Google's Big Reversal, Solo's Big Cameo, and iPhone X's Big Flaw: Best Gizmodo Stories of the Week

Illustration: Gizmodo, Photo: Angel Giuffria, Gizmodo, Image: Disney

It was an exciting week here at Gizmodo, where senior editor Jennings Brown launched our first investigative podcast—a deep dive into one of the darkest spiritual movements on the internet—and senior reporter Kate Conger capped off nearly three months of reporting on Google’s work on Project Maven, a Pentagon program that aims to supercharge analysis of images captured by military drones with the help of artificial intelligence.

But those are just two of the many excellent developments from the past week. Here’s a rundown of the best stories Gizmodo has to offer, from YouTube Music’s struggles to the iPhone X’s biggest flaw, to the real problems with Ambien that have nothing to do with Roseanne Barr.

Google Plans Not to Renew Its Contract for Project Maven, a Controversial Pentagon Drone AI Imaging Program

Illustration: Jim Cooke (Gizmodo)

Google will not seek another contract for its controversial work providing artificial intelligence to the U.S. Department of Defense for analyzing drone footage after its current contract expires.

Google Cloud CEO Diane Greene announced the decision at a meeting with employees Friday morning, three sources told Gizmodo. The current contract expires in 2019 and there will not be a follow-up contract, Greene said. The meeting, dubbed Weather Report, is a weekly update on Google Cloud’s business.


Google’s decision to provide artificial intelligence to the Defense Department for the analysis of drone footage has prompted backlash from Google employees and academics. Thousands of employees have signed a petition asking Google to cancel its contract for the project, nicknamed Project Maven, and dozens of employees have resigned in protest.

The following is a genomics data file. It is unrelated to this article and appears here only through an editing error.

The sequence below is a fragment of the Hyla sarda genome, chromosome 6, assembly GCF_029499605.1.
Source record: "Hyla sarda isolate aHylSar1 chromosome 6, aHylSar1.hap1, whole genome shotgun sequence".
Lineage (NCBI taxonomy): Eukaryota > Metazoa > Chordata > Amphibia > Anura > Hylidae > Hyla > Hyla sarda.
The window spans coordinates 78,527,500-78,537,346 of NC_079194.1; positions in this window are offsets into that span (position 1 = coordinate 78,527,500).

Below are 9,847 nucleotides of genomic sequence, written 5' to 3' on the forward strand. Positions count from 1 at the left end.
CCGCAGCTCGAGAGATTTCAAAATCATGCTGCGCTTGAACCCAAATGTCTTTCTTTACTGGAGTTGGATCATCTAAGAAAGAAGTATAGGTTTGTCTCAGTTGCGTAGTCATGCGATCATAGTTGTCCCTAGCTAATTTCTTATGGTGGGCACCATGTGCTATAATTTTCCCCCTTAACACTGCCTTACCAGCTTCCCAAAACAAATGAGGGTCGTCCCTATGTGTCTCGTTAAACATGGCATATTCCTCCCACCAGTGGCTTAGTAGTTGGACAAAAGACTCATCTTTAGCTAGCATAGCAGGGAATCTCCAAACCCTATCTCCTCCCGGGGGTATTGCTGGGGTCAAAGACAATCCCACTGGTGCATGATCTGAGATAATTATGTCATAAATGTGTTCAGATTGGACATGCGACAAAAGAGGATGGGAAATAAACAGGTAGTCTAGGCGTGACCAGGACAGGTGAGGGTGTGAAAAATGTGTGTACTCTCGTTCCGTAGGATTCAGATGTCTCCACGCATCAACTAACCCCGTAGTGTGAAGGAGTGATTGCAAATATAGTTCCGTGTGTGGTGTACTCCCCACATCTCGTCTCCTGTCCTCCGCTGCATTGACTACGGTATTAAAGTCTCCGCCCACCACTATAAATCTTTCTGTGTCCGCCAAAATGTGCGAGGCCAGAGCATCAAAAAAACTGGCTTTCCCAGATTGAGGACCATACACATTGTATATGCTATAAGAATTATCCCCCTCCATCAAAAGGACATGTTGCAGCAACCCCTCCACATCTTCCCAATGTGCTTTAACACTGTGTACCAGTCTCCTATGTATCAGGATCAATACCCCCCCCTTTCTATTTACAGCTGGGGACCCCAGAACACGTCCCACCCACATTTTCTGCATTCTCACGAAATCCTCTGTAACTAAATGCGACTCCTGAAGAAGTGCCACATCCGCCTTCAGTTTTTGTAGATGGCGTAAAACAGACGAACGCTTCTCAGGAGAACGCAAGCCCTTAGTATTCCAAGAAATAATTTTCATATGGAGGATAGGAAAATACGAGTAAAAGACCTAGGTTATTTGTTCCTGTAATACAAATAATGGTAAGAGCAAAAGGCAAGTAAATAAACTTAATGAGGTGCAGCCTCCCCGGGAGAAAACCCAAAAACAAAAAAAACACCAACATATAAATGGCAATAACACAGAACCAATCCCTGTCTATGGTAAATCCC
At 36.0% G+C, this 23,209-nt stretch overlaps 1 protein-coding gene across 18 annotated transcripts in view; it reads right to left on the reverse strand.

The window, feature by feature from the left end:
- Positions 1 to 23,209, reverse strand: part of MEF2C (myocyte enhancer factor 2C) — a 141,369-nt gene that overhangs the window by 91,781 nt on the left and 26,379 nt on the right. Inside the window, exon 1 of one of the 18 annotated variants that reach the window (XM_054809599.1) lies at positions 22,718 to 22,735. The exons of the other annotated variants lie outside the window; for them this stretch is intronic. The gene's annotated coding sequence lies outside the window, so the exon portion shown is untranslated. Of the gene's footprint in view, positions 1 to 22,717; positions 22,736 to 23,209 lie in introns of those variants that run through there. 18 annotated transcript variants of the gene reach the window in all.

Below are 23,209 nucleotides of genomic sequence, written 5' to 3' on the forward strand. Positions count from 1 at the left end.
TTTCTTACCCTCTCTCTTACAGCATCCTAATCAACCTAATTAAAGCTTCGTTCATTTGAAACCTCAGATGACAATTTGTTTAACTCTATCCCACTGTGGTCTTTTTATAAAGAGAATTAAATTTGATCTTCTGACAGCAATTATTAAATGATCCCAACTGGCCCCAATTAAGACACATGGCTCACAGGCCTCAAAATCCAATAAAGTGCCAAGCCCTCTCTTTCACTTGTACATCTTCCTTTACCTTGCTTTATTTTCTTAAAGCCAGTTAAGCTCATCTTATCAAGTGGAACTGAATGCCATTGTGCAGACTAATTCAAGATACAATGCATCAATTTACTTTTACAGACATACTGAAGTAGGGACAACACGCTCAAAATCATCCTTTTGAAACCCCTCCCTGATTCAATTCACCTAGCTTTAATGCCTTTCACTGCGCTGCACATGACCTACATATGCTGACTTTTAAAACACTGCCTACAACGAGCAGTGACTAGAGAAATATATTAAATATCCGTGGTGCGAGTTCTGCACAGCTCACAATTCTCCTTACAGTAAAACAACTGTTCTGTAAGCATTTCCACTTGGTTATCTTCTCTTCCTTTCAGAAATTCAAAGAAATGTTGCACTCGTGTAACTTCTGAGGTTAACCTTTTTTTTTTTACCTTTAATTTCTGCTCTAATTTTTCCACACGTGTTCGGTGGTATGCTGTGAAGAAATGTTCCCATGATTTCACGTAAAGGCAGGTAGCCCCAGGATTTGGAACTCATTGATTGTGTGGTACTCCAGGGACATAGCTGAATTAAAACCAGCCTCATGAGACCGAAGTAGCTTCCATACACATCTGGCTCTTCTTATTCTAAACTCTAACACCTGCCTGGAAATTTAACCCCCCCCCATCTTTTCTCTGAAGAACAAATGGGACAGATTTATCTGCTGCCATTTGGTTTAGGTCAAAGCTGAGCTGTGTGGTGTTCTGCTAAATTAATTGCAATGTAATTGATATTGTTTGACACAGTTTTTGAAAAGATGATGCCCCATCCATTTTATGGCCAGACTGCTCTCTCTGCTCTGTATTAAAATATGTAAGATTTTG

Gizmodo Launches ‘The Gateway,’ an Investigative Podcast About a Controversial Internet Spiritual Guru

Image: GMG/FMG

Teal Swan is an internet spiritual guru who produces hypnotic self-help YouTube videos aimed at people who are struggling with depression and suicidal thoughts. Many of her videos share unorthodox messages about mental health with her hundreds of thousands of fans who follow her on Facebook and Instagram, and in person.

In April 2017, I noticed that Teal Swan’s videos kept popping up in my YouTube recommendations bar. The videos took on a wide variety for topics, from internet addiction to nervous breakdowns to cryptocurrency. 


When I finally clicked one, I was both transfixed and unsettled. I started looking into the effect she has on her followers, and why she’s being accused of promoting suicide and running a cult. I went deep within her online devotee communities and traveled to her retreat center in Costa Rica to try to understand this new spiritual movement taking root on the internet. There, I met many of her dedicated volunteers working for her spiritual startup—basically a digital media company creating more content to spread her teachings.